A Saskatchewan First Nation understands the pain and emotion a B.C. First Nation is dealing with after the discovery of 215 children at unmarked burial sites at a former residential school.
Ground-penetrating radar uncovered the remains of the children, who were students at the Kamloops Indian Residential School.
Some were as young as three years old.
“We sought out a way to confirm that knowing out of deepest respect and love for those lost children and their families, understanding that Tk’emlúps te Secwépemc is the final resting place of these children,” Kukpi7 Rosanne Casimir, Tk’emlups chief, said last Friday.
Muskowekwan First Nation has dealt with similar findings twice at the site of the Muscowequan Indian Residential School on its reserve near Lestock, Sask.
A number of unmarked burial sites were discovered in 1992 in unmarked graves on the school grounds during the construction of a water line.
Work was immediately stopped and the Muskowekwan First Nation and surrounding First Nation communities gave the children a proper burial.
Teams from the universities of Saskatchewan and Alberta used ground-penetrating radar to assist Muskowekwan First Nation to find more unmarked graves in 2019.
“With this work, and the discovery in the early 1990s of graves during a water line construction, we have determined at least 35 unmarked graves exist,” Muskowekwan First Nation said in a statement.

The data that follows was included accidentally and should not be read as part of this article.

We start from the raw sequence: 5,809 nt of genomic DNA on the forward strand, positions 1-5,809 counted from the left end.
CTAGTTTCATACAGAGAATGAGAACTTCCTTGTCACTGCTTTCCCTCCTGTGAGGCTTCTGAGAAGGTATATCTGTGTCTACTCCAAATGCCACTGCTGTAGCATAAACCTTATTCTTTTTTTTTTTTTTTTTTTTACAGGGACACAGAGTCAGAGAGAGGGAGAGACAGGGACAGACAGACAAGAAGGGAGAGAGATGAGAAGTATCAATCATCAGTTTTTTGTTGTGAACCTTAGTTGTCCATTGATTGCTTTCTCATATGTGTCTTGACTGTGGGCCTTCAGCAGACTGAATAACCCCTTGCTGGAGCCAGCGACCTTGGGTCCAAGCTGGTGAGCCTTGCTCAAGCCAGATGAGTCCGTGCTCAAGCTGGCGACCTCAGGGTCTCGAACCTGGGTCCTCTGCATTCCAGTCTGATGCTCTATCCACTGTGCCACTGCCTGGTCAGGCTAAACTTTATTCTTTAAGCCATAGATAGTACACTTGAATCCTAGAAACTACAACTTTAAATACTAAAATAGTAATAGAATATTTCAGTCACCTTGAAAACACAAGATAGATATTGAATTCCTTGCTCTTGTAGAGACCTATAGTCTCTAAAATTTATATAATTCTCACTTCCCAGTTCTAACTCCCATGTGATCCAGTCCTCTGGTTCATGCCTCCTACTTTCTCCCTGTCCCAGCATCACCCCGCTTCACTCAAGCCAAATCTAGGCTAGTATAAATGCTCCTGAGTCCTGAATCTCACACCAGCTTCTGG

“With further research on the grounds, we sense more will be found.”
Muskowekwan First Nation is holding prayers and a ceremony Tuesday to remember missing and disappeared children from the residential schools.
Thirty-five children’s moccasins and shoes will be placed to honour those children at the Muskowekwan and Kamloops residential schools.
“We ask all Canadians to join with Indigenous people across the nation as we remember the estimated six thousand missing children whose graves surround the 139 former residential school sites across Canada,” Muskowekwan First Nation said in a statement.
“Their memories must never be forgotten.”
The Muskowekwan First Nation is the location of the last-standing former residential school in Saskatchewan.
It operated from 1886 until closing in 1997.
The residential school remains standing and Muskowekwan First Nation has rejected offers from the federal government to demolish the building.
The First Nation hopes to convert it into a museum, archive and place for healing.
“While the residential school itself has been closed for decades, the long-term legacy of trauma remains embedded in the lives of First Nations peoples in the area and those whom attended this residential school.
“The centre will focus on healing families of the intergenerational trauma through a culturally-responsive approach focused on mental, spiritual, emotional and physical well-being.”
Anyone experiencing pain or distress as a result of their residential school experience can access this 24-hour, toll-free and confidential National Indian Residential School Crisis Line at 1-866-925-4419.
— with files from Doyle Potenteau